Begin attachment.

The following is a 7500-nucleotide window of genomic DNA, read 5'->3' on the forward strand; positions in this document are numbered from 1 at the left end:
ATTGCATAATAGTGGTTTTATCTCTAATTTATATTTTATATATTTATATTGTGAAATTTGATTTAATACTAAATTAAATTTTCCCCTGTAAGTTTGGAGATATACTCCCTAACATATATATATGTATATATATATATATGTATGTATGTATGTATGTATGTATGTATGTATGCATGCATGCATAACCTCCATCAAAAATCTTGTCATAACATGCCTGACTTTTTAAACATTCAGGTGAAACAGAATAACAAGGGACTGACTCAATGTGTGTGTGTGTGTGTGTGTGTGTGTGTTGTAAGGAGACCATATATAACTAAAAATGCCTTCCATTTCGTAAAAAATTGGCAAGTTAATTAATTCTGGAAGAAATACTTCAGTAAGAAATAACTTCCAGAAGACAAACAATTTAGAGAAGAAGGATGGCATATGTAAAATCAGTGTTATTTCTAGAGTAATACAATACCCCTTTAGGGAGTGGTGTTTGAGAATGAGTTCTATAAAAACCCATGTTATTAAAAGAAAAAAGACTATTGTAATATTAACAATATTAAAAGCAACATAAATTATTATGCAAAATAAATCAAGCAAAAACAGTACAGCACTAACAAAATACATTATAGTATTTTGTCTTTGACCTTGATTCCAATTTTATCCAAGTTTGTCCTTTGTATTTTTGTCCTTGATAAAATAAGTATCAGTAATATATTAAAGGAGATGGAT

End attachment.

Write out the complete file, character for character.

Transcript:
The following is a 7500-nucleotide window of genomic DNA, read 5'->3' on the forward strand; positions in this document are numbered from 1 at the left end:
ATTGCATAATAGTGGTTTTATCTCTAATTTATATTTTATATATTTATATTGTGAAATTTGATTTAATACTAAATTAAATTTTCCCCTGTAAGTTTGGAGATATACTCCCTAACATATATATATGTATATATATATATATGTATGTATGTATGTATGTATGTATGTATGTATGCATGCATGCATAACCTCCATCAAAAATCTTGTCATAACATGCCTGACTTTTTAAACATTCAGGTGAAACAGAATAACAAGGGACTGACTCAATGTGTGTGTGTGTGTGTGTGTGTGTGTGTTGTAAGGAGACCATATATAACTAAAAATGCCTTCCATTTCGTAAAAAATTGGCAAGTTAATTAATTCTGGAAGAAATACTTCAGTAAGAAATAACTTCCAGAAGACAAACAATTTAGAGAAGAAGGATGGCATATGTAAAATCAGTGTTATTTCTAGAGTAATACAATACCCCTTTAGGGAGTGGTGTTTGAGAATGAGTTCTATAAAAACCCATGTTATTAAAAGAAAAAAGACTATTGTAATATTAACAATATTAAAAGCAACATAAATTATTATGCAAAATAAATCAAGCAAAAACAGTACAGCACTAACAAAATACATTATAGTATTTTGTCTTTGACCTTGATTCCAATTTTATCCAAGTTTGTCCTTTGTATTTTTGTCCTTGATAAAATAAGTATCAGTAATATATTAAAGGAGATGGAT